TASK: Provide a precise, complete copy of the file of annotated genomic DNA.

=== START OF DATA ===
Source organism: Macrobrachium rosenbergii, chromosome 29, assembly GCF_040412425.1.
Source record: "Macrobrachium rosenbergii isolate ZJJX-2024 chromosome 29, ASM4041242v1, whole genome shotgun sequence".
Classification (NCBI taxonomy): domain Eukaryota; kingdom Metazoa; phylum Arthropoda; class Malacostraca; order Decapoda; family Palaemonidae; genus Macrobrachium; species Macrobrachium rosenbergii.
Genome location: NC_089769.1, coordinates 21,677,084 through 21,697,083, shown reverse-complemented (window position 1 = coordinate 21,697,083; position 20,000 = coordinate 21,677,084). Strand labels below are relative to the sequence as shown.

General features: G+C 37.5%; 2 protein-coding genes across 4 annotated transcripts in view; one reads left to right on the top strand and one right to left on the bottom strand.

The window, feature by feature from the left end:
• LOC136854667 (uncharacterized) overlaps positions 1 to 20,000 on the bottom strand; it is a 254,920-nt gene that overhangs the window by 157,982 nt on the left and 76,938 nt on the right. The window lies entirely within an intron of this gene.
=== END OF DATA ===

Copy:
Source organism: Macrobrachium rosenbergii, chromosome 29, assembly GCF_040412425.1.
Source record: "Macrobrachium rosenbergii isolate ZJJX-2024 chromosome 29, ASM4041242v1, whole genome shotgun sequence".
Classification (NCBI taxonomy): domain Eukaryota; kingdom Metazoa; phylum Arthropoda; class Malacostraca; order Decapoda; family Palaemonidae; genus Macrobrachium; species Macrobrachium rosenbergii.
Genome location: NC_089769.1, coordinates 21,677,084 through 21,697,083, shown reverse-complemented (window position 1 = coordinate 21,697,083; position 20,000 = coordinate 21,677,084). Strand labels below are relative to the sequence as shown.

General features: G+C 37.5%; 2 protein-coding genes across 4 annotated transcripts in view; one reads left to right on the top strand and one right to left on the bottom strand.

The window, feature by feature from the left end:
• LOC136854667 (uncharacterized) overlaps positions 1 to 20,000 on the bottom strand; it is a 254,920-nt gene that overhangs the window by 157,982 nt on the left and 76,938 nt on the right. The window lies entirely within an intron of this gene.